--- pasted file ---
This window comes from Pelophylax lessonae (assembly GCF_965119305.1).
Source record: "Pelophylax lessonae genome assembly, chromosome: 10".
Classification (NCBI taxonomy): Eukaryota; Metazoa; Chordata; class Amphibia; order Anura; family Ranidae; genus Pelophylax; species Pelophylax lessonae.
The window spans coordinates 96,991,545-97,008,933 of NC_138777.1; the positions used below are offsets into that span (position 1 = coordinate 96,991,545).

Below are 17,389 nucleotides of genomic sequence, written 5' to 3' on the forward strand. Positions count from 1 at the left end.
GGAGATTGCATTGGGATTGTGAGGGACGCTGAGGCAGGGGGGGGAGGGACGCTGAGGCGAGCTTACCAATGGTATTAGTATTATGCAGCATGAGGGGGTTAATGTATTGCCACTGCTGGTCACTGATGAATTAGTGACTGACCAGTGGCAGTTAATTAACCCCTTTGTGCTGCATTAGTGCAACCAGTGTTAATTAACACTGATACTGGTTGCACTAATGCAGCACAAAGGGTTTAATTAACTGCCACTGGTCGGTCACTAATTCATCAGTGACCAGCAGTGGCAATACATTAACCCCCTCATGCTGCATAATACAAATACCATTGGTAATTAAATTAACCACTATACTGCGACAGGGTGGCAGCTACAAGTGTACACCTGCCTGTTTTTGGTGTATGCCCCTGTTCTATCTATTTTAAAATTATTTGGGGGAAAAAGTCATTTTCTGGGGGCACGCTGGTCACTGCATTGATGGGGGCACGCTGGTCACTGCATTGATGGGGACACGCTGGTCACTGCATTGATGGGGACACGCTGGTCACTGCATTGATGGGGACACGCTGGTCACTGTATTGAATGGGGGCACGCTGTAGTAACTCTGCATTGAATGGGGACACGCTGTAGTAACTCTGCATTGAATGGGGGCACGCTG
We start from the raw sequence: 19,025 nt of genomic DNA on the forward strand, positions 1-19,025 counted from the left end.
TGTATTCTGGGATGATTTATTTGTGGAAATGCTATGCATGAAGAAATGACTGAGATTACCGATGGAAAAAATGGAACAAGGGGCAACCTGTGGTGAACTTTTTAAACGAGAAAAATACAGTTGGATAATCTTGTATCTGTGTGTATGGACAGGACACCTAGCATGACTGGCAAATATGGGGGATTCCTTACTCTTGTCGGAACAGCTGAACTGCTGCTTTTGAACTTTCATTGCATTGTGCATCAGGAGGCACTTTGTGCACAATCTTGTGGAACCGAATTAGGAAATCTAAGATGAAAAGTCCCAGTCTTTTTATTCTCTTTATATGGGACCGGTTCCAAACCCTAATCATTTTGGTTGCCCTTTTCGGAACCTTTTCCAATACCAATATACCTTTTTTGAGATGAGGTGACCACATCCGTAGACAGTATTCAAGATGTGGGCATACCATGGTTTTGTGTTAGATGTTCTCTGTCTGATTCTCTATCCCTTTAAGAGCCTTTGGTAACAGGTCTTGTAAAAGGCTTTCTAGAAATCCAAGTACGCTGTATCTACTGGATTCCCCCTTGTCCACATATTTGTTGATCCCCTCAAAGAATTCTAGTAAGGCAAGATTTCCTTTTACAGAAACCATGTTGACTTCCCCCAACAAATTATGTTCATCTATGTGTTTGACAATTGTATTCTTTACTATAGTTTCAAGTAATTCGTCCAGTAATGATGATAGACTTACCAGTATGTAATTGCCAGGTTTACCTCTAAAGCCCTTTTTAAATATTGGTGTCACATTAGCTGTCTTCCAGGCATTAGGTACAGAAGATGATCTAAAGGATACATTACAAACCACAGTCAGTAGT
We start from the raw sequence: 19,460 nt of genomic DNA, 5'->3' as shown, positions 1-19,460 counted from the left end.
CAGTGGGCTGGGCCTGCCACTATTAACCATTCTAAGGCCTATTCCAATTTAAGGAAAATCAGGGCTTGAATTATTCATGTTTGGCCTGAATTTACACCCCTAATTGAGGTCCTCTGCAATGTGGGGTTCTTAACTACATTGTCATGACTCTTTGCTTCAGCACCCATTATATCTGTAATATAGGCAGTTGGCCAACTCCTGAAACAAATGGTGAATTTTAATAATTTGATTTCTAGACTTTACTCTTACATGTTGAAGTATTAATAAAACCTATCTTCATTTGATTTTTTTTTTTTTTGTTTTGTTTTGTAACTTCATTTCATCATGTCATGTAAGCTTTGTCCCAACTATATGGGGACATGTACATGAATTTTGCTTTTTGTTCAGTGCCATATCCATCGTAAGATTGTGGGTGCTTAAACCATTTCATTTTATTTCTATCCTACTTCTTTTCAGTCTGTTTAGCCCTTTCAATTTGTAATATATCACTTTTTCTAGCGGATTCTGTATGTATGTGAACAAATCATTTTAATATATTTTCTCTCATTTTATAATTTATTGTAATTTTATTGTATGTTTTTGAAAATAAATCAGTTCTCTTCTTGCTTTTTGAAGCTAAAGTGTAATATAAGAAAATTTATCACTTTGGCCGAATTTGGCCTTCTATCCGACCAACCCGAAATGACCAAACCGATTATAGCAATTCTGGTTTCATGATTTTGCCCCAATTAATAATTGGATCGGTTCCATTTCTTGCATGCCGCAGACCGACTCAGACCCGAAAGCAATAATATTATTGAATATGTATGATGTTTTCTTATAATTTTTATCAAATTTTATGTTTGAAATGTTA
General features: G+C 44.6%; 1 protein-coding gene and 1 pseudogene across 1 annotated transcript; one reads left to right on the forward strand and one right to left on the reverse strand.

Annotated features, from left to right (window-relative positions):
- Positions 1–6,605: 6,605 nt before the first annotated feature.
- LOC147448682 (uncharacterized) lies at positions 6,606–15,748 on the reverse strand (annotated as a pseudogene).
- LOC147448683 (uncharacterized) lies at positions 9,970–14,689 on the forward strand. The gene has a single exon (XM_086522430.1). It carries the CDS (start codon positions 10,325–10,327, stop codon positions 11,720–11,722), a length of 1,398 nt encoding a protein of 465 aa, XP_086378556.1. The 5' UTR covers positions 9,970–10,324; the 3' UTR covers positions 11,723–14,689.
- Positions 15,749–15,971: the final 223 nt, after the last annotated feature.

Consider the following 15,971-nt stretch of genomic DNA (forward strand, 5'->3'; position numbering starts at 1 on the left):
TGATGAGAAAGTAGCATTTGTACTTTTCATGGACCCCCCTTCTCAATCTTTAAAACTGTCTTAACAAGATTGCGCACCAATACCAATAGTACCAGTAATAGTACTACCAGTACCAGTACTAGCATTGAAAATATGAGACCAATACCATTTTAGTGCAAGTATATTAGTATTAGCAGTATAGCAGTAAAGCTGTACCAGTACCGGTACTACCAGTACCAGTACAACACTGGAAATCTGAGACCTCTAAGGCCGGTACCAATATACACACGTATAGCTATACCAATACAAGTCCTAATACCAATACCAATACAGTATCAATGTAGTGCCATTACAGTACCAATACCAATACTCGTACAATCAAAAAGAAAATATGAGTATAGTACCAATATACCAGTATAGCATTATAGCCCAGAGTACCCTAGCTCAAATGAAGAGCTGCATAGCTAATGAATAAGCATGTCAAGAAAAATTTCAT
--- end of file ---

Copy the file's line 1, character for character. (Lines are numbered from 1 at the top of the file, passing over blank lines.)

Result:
This window comes from Pelophylax lessonae (assembly GCF_965119305.1).